Rod LeMay was a master photographer.
LeMay was born in St. Louis de Lotbinière, Quebec, January 11, 1875 and when he was 16 he was an “Artiste Apprentice” in Montreal.
A story of heartbreak seems to have led him to the then remote area of Powell River. He lived on the territory of the Tla'amin Nation and appears to have worked in a logging camp. The first image we have by LeMay is that of the Michigan Puget Sound logging train in 1907.
In 1909 rumblings were heard that a pulp and paper mill was to start along Powell River and in 1910 construction of the mill and the town that grew up around it started. It is assumed that the Powell River Company allowed LeMay to document both the industry’s growth and that of the newly burgeoning Townsite.
LeMay did amazing work, all the more remarkable because of the cumbersome materials that were required for his images. His work faithfully reflects the growth of the Powell River community and its citizens, including a tragedy that befell the Tla'amin First Nations in 1918 when it lost a major village to a devastating forest fire.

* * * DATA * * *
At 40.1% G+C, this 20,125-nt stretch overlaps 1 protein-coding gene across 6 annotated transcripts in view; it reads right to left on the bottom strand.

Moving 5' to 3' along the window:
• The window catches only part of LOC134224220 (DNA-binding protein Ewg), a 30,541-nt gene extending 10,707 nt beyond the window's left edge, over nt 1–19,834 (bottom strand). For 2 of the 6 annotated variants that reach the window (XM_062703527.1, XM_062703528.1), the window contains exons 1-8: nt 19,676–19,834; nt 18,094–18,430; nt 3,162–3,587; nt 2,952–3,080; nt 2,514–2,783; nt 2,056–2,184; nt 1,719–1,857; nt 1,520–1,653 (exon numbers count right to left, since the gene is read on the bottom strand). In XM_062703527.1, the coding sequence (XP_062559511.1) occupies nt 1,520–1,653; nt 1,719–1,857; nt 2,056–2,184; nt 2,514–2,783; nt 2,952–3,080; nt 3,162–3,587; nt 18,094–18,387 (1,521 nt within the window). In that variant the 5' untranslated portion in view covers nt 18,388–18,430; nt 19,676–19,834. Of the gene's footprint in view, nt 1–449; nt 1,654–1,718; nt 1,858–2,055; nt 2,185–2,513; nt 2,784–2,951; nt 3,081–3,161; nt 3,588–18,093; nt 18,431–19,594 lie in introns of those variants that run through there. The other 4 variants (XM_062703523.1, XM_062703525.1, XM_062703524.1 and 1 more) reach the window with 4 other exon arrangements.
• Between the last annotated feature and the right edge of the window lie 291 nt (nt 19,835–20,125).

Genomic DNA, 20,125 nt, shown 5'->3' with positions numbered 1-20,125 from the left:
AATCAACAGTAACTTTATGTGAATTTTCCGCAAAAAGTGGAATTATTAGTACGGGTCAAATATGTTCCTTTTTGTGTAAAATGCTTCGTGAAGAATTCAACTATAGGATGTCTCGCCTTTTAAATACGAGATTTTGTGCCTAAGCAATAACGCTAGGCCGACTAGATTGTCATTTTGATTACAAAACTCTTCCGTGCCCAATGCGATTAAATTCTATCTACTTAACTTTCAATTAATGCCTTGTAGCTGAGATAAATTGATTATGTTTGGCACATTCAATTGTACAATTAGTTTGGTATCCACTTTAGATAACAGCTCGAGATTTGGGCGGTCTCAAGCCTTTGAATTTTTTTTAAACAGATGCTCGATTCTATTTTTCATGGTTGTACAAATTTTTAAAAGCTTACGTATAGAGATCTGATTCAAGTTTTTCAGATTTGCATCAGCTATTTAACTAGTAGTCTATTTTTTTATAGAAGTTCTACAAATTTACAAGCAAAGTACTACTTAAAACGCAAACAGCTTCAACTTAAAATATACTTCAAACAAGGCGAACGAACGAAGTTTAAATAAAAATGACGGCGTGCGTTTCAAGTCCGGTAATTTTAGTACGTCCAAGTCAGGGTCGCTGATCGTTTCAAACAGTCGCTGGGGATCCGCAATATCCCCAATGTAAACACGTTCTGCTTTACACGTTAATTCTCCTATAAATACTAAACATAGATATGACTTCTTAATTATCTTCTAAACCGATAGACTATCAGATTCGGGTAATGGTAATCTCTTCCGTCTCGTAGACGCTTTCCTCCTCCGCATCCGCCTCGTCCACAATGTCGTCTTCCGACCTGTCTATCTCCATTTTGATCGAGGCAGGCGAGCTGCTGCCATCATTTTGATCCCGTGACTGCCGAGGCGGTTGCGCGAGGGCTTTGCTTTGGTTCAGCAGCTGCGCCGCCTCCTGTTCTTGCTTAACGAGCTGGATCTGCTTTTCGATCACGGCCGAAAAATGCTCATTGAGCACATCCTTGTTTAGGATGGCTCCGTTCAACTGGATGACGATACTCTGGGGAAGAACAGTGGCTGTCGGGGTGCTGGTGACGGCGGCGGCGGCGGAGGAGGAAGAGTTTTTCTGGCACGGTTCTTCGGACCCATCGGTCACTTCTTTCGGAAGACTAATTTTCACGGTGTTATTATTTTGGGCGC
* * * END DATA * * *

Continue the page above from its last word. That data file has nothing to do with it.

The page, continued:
The LeMay collection of images inspire awe in both visitors and researchers alike. His glass plate negatives and the prints made from them are pristine, elegant in their depiction of people in their work and at play. LeMay used a Romera view camera with a 6.5 lens. His ingenuity made it a magical instrument. He rigged up a process to use flash and to capture wide angle shots. He not only created technical innovations, his artistic eye produced lasting images that rank among the finest from early photographers.
The quality of his black-and-white original prints remained intense for decades due to a secret that he used in the dark room. The glass negatives he left behind produce images as sharp and detailed as the day he made them. The combination of his innovative technical expertise and his artistry have created a priceless legacy documenting the beginnings of the community.
We do not know why LeMay stopped taking photographs but in 1923 he sold his studio to Maud Lane. He remained in Powell River until 1947 and died in Vancouver in 1949.